Meet Reneé. A Duluthian and a mother of four, Reneé has held the same full-time job for years.
In 2005, Reneé fell short on a few bills and decided to take out a payday loan to make ends meet. Last month, she came to the Capitol to testify in favor of payday lending reform. She was also featured in a Community Sketchbook story on MinnPost today. This is her prepared testimony:
My name is Reneé Bergeron and I’ve lived in Duluth, Minnesota for 14 years. I’m also a single mom, and I work full-time. I’ve taken off work today to be able to be here and ask you to please reform the payday loan businesses so that more people aren’t hurt like I was.
In 2005, I was short on rent and needed to make ends meet. Even though I was working full-time, with four kids and household expenses, the income just wasn’t enough to pay the bills. So I ended up turning to what I thought was the best option at the time, and I took out a payday loan.
At first, when you take out a payday loan, you feel on top of the world. You can pay off your bills and buy the things you need. It really gives you relief.
But when payday came around I couldn’t see how I could pay the bills that month and pay off my lender. So I took out a second loan, from a different lender, to pay off my first loan. That got me in a cycle. I ended up taking 8 or 9 loans from the Payday America store in Duluth, in addition to some loans from some other lenders, too. I used Payday America the most because I wanted to earn credits so they would lend me higher amounts.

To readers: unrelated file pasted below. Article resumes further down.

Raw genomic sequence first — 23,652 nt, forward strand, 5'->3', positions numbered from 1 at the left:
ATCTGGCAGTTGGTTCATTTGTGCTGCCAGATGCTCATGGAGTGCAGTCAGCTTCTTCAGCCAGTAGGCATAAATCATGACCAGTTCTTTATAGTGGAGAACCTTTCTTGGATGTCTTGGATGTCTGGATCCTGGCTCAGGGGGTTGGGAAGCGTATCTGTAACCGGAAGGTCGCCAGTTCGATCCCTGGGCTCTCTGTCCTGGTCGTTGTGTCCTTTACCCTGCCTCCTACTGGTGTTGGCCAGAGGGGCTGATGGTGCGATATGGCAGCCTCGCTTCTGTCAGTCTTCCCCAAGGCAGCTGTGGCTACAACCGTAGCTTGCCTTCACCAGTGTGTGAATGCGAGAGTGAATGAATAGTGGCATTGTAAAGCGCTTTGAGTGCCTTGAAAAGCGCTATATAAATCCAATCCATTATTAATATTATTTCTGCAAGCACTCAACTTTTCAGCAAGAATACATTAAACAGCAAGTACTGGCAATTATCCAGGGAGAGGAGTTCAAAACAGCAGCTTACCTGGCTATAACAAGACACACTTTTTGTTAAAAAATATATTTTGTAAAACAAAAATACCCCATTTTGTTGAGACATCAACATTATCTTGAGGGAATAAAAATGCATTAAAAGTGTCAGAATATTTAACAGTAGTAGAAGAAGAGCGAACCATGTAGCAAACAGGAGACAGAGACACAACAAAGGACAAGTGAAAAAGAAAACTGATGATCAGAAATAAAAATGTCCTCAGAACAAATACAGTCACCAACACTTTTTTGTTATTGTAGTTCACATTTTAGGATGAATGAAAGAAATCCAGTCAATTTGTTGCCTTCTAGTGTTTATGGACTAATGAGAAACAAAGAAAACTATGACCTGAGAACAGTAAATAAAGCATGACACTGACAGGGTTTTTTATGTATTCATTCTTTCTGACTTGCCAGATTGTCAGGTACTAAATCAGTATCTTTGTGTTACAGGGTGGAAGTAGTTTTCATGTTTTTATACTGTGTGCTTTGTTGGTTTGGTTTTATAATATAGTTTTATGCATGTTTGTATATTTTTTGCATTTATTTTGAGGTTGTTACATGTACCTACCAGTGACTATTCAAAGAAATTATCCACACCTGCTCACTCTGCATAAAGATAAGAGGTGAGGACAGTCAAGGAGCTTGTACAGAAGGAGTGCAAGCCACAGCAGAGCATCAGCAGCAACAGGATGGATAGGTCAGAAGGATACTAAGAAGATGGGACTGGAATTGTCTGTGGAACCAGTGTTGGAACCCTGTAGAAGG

Because I was paying so much of my income to payday loans, I eventually lost my housing, I lost my car, and I had to move with my kids into a shelter at the Salvation Army.
At that point I knew I needed help so I turned to the local Community Action Program of Duluth. My financial counselor there did a credit report, and she had me bring in all the paperwork from the loans. It was then I realized how bad it was. It was a cycle that I couldn’t get out of. I was trapped. There was just no way out of it. My counselor really helped me see what was happening. We decided to stop paying the loans and just kind of deal with the consequences of the harassments.
When all was said and done, I owed about $4,000, and I’m still trying to pay it off nine years later.
I’m doing better now – I still have my job. My kids and I are in permanent transitional housing now. But payday lending is what pushed me from someone who was living paycheck-to-paycheck, into someone who was in full-on crisis-mode.
Payday loans definitely made my situation worse. If you don’t have the money for whatever it is you need the loan for, payday loans mean you’re always going to owe it, and it’s going to make you that much farther behind every month for your regular bills. And then, as long as you have the loan, it increases in size with fees and interest, so that’s more money you’re going to be short every month. Eventually it’ll cost you your car, your house, a place to live. It’s not worth the risk.
Thank you for listening and I hope you will do something to save others from falling into cycles of debt.